As a teenager, I thought of the camera as a way of recording the surrounding world. I was more into painting. My dad was an Arts tutor, so I had access to his tools. My family was very supportive of my passion for painting. In fact, my daughter often jokes with me saying: “Dad, you should be a painter!”  Before I seriously got into photography I was traveling, and in the 80s as a hitchhiker I visited Poland, Hungary, Czechoslovakia and Romania. I loved all those countries and their people. Travel inspired me and also I discovered the magic of the camera as a powerful tool of artistic expression. While I always had a camera with me, I was not fully conscious of its potential. Then at a particular moment I realised that the camera permitted me to get close to people. In fact, it was the camera which gave me the freedom to achieve this closeness.

Was there a conscious political dimension to your photography at this time? Crucially, did you wish to depict the east for the west, photographically? 

On no. 1984 was a personal breakthrough for one reason. I simply fell in love with those people and their places. The contrast was striking – it was still my Europe but I felt geographically bounded to this part of the world, and at the same time it was so different from Western Europe. It was quite unbelievable - something radically different from the political and cultural perspective that was so close to the Western World. While behind the Iron Curtain people functioned differently, in fact they still do – they are involved in different values. This was the most attractive aspect for me I think in Western societies that people are much more alienated.

Sofiyovka / Jens Olof Lasthein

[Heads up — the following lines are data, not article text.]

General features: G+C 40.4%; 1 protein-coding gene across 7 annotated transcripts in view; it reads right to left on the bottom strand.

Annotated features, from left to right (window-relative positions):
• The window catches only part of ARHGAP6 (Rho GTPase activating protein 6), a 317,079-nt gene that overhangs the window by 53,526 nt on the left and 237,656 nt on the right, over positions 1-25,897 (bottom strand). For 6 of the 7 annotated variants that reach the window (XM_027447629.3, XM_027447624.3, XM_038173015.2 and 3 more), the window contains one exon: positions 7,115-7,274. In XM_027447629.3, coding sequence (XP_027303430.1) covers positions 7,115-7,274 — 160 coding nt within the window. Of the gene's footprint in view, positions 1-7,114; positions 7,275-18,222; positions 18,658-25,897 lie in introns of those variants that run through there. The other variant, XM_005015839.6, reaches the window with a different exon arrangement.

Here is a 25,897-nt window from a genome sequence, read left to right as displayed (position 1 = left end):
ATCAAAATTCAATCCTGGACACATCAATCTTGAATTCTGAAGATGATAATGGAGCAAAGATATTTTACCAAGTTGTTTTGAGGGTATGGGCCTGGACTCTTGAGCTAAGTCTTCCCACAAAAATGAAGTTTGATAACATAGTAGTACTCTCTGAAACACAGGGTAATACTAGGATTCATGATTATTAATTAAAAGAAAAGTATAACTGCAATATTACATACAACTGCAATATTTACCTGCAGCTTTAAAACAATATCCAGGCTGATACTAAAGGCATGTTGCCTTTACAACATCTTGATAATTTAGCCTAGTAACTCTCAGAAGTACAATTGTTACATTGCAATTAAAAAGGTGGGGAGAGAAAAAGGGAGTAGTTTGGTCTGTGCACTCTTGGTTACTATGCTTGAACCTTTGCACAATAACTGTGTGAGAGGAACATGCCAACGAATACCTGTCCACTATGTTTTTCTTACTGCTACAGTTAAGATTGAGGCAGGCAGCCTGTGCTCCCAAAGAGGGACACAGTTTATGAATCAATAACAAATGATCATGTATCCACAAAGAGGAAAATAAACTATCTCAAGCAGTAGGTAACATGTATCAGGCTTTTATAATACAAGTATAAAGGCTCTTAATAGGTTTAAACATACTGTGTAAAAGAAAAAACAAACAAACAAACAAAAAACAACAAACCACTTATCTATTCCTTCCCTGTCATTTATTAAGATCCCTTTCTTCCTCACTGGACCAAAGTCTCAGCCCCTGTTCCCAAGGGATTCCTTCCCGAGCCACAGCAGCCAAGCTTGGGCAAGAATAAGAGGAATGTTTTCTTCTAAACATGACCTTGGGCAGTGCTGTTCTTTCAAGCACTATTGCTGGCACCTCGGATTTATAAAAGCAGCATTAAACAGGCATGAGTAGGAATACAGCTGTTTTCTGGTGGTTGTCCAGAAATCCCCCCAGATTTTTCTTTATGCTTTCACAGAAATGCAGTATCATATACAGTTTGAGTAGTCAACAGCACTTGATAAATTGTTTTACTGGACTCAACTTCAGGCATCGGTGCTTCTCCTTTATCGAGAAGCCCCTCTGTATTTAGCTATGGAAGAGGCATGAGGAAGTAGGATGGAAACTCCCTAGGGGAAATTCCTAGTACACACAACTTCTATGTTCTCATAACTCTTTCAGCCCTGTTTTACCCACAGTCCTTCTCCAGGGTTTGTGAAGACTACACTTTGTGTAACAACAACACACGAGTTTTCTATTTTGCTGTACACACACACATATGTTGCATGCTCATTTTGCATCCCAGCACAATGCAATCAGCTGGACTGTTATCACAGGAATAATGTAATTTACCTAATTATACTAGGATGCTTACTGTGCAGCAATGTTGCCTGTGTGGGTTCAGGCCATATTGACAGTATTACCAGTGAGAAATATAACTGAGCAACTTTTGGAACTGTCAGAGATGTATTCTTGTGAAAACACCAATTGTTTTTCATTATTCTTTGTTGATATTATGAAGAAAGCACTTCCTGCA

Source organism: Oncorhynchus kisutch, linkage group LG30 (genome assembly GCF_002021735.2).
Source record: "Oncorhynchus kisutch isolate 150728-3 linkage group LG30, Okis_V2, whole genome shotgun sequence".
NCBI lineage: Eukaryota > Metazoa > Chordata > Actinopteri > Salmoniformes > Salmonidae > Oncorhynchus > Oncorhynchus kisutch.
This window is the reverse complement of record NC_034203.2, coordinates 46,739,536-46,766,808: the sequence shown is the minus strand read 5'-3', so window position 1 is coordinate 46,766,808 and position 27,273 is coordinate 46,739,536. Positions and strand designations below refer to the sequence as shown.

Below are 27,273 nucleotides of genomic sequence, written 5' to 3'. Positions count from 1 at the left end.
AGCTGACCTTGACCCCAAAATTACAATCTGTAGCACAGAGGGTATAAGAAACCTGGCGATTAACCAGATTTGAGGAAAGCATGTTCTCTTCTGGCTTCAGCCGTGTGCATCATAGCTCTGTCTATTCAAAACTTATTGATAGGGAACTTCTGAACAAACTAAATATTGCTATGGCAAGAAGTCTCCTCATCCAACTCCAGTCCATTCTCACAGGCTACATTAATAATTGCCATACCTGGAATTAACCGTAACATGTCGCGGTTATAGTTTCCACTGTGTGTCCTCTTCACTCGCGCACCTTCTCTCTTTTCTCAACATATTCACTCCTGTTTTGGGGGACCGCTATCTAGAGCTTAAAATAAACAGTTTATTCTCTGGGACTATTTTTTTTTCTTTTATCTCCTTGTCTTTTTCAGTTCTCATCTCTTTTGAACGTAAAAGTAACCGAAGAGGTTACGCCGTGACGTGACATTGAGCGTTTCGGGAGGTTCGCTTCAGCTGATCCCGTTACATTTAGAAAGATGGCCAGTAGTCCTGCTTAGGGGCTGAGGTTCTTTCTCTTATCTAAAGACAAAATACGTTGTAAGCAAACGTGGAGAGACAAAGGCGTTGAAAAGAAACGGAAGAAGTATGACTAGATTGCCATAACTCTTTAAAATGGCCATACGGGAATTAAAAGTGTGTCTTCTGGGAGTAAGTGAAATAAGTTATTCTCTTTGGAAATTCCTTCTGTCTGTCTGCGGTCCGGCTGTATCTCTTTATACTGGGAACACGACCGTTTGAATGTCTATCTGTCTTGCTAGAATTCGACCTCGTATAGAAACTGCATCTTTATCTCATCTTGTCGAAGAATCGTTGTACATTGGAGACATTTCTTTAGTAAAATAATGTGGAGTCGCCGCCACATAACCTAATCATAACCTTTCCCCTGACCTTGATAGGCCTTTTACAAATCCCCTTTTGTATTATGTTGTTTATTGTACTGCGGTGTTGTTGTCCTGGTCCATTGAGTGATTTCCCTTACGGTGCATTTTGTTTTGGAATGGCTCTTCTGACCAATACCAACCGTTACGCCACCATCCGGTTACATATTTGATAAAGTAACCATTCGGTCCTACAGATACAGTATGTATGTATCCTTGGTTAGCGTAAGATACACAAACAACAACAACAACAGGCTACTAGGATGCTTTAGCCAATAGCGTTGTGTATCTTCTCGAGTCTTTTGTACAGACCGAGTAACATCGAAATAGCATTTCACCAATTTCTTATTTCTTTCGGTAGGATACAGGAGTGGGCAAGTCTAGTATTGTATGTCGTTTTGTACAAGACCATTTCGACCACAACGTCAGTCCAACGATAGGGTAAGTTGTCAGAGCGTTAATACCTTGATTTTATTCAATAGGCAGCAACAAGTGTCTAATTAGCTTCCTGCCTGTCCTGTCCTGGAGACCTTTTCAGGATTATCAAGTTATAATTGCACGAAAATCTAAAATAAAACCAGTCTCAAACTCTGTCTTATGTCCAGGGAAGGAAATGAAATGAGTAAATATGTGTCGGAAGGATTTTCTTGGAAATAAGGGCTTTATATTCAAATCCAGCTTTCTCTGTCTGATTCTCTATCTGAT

So, this is about the most ordinary people functioning in very different political landscapes. But this has changed since you went there for the first time?

It's wonderful to see how people adapt to new circumstances without losing their roots. We live in constant flux, starting from the material and finishing at the socio-political realities. Architecture, the way we dress: everything changes. Of course, in some places change is slower and there is a big difference between social class. But I was still inspired by ordinary people and their place in society. I feel totally conversant with ordinary people and their ordinary stories and for me the images of a photographer are personal yet inherently expressive. I photograph people as honest and trustworthy. These people were cut off from Western materialism while remaining closer to their life which embodied mutual communal support, and it was they who reached out to me rather than I choosing them as the subject matter for photographs.

Chernyakhovsk / Jens Olof Lasthein
Without being intrusive, were you playing the role of family photographer? What is your preparation for taking such photographs?